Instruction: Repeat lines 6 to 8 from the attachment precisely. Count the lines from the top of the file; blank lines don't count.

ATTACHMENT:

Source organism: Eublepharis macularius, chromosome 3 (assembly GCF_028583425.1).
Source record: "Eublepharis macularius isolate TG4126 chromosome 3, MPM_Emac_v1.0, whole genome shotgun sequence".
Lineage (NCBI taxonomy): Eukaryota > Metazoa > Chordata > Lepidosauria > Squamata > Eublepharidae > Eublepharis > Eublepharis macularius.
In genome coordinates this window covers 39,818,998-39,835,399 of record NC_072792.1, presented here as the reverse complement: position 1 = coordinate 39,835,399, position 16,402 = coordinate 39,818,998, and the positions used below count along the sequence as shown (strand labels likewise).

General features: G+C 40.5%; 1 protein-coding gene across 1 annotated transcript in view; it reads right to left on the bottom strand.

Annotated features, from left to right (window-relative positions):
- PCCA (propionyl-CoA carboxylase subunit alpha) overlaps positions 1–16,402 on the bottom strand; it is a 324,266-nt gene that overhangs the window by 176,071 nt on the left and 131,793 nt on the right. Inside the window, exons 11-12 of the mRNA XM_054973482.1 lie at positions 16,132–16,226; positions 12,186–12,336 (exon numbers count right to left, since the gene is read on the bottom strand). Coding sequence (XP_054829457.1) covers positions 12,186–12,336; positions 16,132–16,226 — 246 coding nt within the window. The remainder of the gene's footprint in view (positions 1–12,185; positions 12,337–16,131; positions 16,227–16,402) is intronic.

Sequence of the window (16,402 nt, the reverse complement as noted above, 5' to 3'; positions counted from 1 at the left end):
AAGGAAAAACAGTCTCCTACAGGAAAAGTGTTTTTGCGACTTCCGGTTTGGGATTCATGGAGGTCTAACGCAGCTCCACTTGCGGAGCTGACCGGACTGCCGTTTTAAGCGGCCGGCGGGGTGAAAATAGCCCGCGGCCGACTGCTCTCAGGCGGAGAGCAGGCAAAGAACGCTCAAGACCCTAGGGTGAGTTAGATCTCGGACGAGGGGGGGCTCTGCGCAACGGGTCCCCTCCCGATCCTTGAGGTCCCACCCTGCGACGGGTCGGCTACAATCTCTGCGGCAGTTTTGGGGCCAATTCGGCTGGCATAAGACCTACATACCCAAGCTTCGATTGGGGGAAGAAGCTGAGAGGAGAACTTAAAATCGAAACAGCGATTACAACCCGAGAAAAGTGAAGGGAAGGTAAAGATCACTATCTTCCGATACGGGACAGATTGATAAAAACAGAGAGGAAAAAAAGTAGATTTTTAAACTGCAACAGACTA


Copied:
Annotated features, from left to right (window-relative positions):
- PCCA (propionyl-CoA carboxylase subunit alpha) overlaps positions 1–16,402 on the bottom strand; it is a 324,266-nt gene that overhangs the window by 176,071 nt on the left and 131,793 nt on the right. Inside the window, exons 11-12 of the mRNA XM_054973482.1 lie at positions 16,132–16,226; positions 12,186–12,336 (exon numbers count right to left, since the gene is read on the bottom strand). Coding sequence (XP_054829457.1) covers positions 12,186–12,336; positions 16,132–16,226 — 246 coding nt within the window. The remainder of the gene's footprint in view (positions 1–12,185; positions 12,337–16,131; positions 16,227–16,402) is intronic.

Sequence of the window (16,402 nt, the reverse complement as noted above, 5' to 3'; positions counted from 1 at the left end):